Step 4: Understand the requirements of the conference. Should it be ladscape or portrait? A0/A1/A2? How much should you focus on empirical findings? Read the guidelines carefully.

Step 3: Putting your poster together. Don’t underestimate how long this takes! Looking back at examples you’ve found of “good” posters (clear structure and message, not too cluttered, visually attractive) and test out lots of options. Don’t go overtop with lots of colours but don’t be too bland either. You need to attract the attention of readers from a distance of a metre or two so the font should be right. The LSE site has some great tips on format and software packages for putting posters together. I used powerpoint and found it really useful.

Step 4: Test the effectiveness of your poster. Getting your poster printed at full size is expensive so make sure you test it first. Print it in A4 or A3 so that you can see how it all fits together. Get friends/family/colleagues to read it – is it easy to understand? Check your spelling and grammer!

Step 5: Print your poster. Find out if your University has large printing services, mine didn’t. Local print shops will tend to be more expensive (or they are in London anyway!) so I used PWA UK an online service which was cheap and very fast. The poster was sent in a poster tube, which was very handy for carrying it to the conference, and excellent quality.

Step 6: Presenting your poster. Most posters will be in a large room or corridor where conference participants wonder around, normally during lunchtime, and view the ones that interest them. You should make sure you are available for as much time as possible during this period. People will come and ask you questions (which is less scary than it sounds!) so you should have rehearsed a quick, minute or two, summary of your poster.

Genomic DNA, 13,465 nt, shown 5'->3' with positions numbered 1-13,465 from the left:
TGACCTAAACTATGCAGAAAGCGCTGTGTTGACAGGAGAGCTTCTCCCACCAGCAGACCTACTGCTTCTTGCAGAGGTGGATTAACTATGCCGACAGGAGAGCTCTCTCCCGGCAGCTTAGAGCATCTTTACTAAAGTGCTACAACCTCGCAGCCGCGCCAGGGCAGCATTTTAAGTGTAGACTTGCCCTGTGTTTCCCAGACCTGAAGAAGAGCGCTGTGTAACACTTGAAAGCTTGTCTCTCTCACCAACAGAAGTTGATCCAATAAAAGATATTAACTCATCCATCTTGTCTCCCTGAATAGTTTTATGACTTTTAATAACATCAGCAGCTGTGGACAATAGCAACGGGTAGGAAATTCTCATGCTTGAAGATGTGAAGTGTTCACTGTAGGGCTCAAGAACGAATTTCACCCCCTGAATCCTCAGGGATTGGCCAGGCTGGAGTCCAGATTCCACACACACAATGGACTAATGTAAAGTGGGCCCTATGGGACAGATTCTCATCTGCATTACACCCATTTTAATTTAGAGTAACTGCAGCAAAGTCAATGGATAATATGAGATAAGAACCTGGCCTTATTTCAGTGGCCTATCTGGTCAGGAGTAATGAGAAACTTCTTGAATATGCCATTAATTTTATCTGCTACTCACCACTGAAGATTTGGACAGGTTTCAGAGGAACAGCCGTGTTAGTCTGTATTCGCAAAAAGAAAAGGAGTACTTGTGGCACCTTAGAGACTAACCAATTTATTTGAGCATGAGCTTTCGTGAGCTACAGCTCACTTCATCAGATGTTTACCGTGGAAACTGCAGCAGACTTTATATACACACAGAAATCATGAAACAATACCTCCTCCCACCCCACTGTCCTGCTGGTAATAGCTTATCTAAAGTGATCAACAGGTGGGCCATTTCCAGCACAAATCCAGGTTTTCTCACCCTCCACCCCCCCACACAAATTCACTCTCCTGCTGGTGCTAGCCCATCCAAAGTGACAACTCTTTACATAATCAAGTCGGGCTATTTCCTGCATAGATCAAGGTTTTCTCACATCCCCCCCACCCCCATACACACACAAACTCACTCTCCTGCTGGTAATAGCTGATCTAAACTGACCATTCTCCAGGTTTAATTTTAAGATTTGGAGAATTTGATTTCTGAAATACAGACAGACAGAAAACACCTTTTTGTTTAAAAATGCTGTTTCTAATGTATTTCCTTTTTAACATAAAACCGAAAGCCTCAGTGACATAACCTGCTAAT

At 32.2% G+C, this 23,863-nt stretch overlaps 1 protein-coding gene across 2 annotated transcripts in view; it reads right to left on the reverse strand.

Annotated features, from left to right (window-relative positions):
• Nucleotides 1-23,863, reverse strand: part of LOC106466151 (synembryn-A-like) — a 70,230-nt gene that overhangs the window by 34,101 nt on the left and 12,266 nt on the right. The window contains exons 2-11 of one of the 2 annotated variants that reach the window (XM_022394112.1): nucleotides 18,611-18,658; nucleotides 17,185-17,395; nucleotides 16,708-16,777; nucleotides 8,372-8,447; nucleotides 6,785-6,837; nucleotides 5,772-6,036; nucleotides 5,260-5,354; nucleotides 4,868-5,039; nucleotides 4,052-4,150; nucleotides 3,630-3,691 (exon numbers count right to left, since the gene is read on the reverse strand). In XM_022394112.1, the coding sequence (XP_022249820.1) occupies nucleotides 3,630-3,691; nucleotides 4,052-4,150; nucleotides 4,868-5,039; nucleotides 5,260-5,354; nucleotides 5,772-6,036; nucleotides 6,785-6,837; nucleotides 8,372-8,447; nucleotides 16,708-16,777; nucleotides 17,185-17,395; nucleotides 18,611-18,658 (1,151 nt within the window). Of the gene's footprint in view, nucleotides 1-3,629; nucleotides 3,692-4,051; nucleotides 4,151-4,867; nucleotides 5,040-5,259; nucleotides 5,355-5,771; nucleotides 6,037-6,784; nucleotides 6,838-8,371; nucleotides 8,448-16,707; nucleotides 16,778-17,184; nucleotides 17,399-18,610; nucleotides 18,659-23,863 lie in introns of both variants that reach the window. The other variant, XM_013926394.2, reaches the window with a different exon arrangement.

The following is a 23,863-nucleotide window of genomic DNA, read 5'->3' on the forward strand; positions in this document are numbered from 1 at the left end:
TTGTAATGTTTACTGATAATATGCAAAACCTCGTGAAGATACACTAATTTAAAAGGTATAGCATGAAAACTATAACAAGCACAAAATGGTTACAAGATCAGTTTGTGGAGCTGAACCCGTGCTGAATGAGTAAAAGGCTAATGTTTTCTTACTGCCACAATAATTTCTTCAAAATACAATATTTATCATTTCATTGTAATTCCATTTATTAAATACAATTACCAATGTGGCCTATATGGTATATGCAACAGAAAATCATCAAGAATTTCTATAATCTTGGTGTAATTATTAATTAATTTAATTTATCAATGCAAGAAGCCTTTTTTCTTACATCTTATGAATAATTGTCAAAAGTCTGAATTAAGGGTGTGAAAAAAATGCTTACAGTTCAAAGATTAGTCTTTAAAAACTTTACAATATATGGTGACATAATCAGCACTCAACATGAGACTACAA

Take with you:

  • Materials to fix the poster up (they will probably have some there but don’t take risks!)
  • Business cards and have them available for people to pick up next to your poster…some people are too shy/busy to ask
  • A4 sized print outs of your poster
  • If you have a draft paper to go alongside it…take this too and hand it out to interested parties.

Useful links

These are some other useful website that I used when preparing my poster:

…and finally, in case you’re interested, this is my poster on a qualitative pilot study that I did about motivational experience at work: SDT poster presentation v5.2 – portrait


If anyone else has any useful tips of links do share…

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Inspired by a blog post I read this morning from Tony Schwartz at HBR (via @occupationalpsy) about his plan for 90-minutes of productivity each morning I have been reflecting on my own strategy for productivity.

Yesterday is a great example: I was working from home (on PhD work). I was at my desk at 8.15 and worked solidly (with 1 tea break!) until my stomach started rumbling at 12.15. This is pretty typical – I am always really productive in the morning.

Post-lunch (15 minute break) I’m back at my desk. I try to read…end up looking at twitter…I try to write…check BBC news. An hour later and I’ve only done 20 minutes of work. By 3pm I’m feeling really sleepy and more than a little frustrated at my lack of productivity.